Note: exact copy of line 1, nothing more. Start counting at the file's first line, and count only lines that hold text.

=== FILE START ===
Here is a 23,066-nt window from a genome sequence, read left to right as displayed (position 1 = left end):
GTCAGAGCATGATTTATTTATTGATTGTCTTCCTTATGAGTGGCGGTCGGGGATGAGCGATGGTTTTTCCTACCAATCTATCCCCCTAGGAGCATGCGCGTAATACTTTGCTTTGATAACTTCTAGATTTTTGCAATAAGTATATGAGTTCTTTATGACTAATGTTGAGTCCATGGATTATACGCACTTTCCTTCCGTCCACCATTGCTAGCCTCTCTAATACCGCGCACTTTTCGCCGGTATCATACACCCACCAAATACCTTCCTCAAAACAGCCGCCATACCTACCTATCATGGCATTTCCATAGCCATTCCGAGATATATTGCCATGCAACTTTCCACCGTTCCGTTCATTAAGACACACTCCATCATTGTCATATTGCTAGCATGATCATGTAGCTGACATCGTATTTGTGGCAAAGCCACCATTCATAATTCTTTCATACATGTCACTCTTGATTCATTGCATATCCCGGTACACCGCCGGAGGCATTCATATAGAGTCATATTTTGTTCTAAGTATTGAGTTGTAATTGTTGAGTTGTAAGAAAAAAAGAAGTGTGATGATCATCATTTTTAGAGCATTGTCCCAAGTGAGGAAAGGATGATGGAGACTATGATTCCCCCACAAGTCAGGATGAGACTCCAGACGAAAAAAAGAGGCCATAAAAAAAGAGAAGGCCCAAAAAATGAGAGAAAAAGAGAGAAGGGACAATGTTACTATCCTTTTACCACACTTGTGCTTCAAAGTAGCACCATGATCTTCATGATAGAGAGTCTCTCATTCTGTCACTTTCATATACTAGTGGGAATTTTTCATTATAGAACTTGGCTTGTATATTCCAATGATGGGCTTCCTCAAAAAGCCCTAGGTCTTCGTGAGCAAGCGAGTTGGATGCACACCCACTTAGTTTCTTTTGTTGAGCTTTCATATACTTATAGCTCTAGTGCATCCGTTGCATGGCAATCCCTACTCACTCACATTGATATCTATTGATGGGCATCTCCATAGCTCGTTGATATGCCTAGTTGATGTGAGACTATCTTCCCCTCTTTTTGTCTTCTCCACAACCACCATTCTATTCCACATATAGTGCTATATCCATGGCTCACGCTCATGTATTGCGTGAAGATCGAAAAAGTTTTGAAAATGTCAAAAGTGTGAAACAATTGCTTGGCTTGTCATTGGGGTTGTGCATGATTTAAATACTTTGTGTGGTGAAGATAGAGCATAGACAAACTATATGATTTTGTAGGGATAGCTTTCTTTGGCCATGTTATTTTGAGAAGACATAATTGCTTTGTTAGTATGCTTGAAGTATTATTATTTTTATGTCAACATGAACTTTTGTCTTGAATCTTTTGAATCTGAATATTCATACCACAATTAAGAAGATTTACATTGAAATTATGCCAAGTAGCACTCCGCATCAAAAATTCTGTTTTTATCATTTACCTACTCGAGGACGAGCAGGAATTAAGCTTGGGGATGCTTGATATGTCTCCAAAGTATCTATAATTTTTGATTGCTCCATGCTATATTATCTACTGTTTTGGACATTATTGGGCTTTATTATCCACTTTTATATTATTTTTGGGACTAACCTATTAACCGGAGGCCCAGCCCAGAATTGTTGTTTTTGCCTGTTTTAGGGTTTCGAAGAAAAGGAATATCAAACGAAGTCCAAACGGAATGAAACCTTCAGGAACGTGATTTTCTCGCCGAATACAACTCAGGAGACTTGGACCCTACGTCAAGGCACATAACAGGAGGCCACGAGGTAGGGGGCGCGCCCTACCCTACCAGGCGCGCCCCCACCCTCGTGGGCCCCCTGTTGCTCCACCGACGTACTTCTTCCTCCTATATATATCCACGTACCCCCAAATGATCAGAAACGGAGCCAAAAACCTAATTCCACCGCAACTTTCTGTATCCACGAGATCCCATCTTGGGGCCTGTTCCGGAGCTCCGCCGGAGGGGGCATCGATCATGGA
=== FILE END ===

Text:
Here is a 23,066-nt window from a genome sequence, read left to right as displayed (position 1 = left end):